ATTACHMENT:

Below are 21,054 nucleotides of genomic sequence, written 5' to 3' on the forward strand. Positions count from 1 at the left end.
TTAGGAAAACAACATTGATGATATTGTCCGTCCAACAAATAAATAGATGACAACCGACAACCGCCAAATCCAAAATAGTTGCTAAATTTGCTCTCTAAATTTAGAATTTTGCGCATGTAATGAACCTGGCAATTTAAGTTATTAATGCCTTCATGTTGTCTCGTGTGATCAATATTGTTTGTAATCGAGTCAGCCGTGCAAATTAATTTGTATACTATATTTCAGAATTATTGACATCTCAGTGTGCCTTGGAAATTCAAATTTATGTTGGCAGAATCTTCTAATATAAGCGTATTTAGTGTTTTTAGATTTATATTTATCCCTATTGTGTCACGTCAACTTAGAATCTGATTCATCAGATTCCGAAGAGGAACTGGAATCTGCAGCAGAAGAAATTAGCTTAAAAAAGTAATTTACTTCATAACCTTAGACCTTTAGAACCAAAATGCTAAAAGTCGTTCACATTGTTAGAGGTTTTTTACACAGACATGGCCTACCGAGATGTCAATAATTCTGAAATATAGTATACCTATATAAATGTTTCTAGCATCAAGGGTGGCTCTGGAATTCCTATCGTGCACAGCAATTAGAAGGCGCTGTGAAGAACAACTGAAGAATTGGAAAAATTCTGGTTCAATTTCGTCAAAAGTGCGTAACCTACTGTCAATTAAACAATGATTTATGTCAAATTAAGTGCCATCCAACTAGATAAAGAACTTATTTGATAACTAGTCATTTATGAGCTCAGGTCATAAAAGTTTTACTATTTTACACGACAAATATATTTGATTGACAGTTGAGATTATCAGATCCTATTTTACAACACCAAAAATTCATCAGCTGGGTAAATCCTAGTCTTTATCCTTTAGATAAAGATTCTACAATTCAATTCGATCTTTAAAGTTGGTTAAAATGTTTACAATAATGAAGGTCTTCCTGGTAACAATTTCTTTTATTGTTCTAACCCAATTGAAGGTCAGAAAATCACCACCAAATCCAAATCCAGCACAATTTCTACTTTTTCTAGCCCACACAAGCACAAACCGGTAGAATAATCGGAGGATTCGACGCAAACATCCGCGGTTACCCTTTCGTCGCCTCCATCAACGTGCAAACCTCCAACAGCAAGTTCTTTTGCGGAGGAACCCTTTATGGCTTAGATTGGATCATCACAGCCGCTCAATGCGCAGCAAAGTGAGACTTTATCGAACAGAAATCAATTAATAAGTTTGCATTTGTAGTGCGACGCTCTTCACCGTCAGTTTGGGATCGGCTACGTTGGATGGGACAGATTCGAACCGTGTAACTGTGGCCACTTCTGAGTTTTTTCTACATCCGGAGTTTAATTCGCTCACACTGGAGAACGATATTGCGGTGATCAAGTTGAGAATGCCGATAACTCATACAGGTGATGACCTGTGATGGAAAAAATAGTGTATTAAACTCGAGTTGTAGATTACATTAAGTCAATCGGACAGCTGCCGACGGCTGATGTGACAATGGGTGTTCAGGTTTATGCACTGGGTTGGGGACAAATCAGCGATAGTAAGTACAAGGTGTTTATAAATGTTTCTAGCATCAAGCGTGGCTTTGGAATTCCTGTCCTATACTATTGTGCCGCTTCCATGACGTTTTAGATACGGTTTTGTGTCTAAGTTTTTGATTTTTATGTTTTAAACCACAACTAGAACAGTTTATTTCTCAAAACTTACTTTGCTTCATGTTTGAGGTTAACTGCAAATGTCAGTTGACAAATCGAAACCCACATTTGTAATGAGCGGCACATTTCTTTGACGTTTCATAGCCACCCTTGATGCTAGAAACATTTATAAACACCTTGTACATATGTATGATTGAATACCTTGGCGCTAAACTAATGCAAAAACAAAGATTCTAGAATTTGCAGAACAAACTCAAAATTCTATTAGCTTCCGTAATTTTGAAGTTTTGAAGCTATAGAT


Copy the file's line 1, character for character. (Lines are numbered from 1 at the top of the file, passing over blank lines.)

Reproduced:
Below are 21,054 nucleotides of genomic sequence, written 5' to 3' on the forward strand. Positions count from 1 at the left end.